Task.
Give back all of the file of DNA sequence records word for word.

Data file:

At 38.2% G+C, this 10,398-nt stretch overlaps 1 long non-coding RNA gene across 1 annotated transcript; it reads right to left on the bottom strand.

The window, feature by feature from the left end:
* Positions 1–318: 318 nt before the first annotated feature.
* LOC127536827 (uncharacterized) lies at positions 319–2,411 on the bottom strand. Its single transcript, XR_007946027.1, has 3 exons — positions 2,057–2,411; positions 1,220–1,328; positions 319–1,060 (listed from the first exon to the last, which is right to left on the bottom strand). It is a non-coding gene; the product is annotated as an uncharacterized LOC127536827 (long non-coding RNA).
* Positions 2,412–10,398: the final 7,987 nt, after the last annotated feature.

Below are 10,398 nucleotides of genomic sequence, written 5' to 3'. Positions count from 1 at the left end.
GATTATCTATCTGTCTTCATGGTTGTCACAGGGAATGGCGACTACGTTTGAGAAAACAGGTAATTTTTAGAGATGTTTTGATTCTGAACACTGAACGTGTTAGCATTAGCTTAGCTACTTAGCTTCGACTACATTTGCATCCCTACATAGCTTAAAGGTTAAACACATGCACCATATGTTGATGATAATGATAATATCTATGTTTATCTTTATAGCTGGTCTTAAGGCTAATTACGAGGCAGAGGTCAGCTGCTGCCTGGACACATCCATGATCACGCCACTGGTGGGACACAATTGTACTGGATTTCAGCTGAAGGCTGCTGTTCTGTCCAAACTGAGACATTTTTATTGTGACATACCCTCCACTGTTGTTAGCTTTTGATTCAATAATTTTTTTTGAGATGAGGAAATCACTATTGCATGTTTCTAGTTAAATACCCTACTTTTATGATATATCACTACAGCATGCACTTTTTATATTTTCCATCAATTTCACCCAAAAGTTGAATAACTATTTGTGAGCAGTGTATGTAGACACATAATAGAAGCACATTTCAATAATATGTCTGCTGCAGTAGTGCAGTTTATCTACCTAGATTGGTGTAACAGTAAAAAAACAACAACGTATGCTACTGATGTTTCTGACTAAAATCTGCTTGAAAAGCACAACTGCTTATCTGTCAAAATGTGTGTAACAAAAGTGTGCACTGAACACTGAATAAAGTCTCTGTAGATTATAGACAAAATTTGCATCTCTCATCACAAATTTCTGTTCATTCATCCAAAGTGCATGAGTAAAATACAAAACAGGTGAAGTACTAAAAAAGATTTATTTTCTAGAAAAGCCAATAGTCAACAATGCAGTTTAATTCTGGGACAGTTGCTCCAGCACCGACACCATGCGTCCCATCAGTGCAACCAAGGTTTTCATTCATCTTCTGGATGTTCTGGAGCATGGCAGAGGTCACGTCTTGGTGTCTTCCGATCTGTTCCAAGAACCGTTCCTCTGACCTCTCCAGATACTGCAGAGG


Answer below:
At 38.2% G+C, this 10,398-nt stretch overlaps 1 long non-coding RNA gene across 1 annotated transcript; it reads right to left on the bottom strand.

The window, feature by feature from the left end:
* Positions 1–318: 318 nt before the first annotated feature.
* LOC127536827 (uncharacterized) lies at positions 319–2,411 on the bottom strand. Its single transcript, XR_007946027.1, has 3 exons — positions 2,057–2,411; positions 1,220–1,328; positions 319–1,060 (listed from the first exon to the last, which is right to left on the bottom strand). It is a non-coding gene; the product is annotated as an uncharacterized LOC127536827 (long non-coding RNA).
* Positions 2,412–10,398: the final 7,987 nt, after the last annotated feature.

Below are 10,398 nucleotides of genomic sequence, written 5' to 3'. Positions count from 1 at the left end.
GATTATCTATCTGTCTTCATGGTTGTCACAGGGAATGGCGACTACGTTTGAGAAAACAGGTAATTTTTAGAGATGTTTTGATTCTGAACACTGAACGTGTTAGCATTAGCTTAGCTACTTAGCTTCGACTACATTTGCATCCCTACATAGCTTAAAGGTTAAACACATGCACCATATGTTGATGATAATGATAATATCTATGTTTATCTTTATAGCTGGTCTTAAGGCTAATTACGAGGCAGAGGTCAGCTGCTGCCTGGACACATCCATGATCACGCCACTGGTGGGACACAATTGTACTGGATTTCAGCTGAAGGCTGCTGTTCTGTCCAAACTGAGACATTTTTATTGTGACATACCCTCCACTGTTGTTAGCTTTTGATTCAATAATTTTTTTTGAGATGAGGAAATCACTATTGCATGTTTCTAGTTAAATACCCTACTTTTATGATATATCACTACAGCATGCACTTTTTATATTTTCCATCAATTTCACCCAAAAGTTGAATAACTATTTGTGAGCAGTGTATGTAGACACATAATAGAAGCACATTTCAATAATATGTCTGCTGCAGTAGTGCAGTTTATCTACCTAGATTGGTGTAACAGTAAAAAAACAACAACGTATGCTACTGATGTTTCTGACTAAAATCTGCTTGAAAAGCACAACTGCTTATCTGTCAAAATGTGTGTAACAAAAGTGTGCACTGAACACTGAATAAAGTCTCTGTAGATTATAGACAAAATTTGCATCTCTCATCACAAATTTCTGTTCATTCATCCAAAGTGCATGAGTAAAATACAAAACAGGTGAAGTACTAAAAAAGATTTATTTTCTAGAAAAGCCAATAGTCAACAATGCAGTTTAATTCTGGGACAGTTGCTCCAGCACCGACACCATGCGTCCCATCAGTGCAACCAAGGTTTTCATTCATCTTCTGGATGTTCTGGAGCATGGCAGAGGTCACGTCTTGGTGTCTTCCGATCTGTTCCAAGAACCGTTCCTCTGACCTCTCCAGATACTGCAGAGG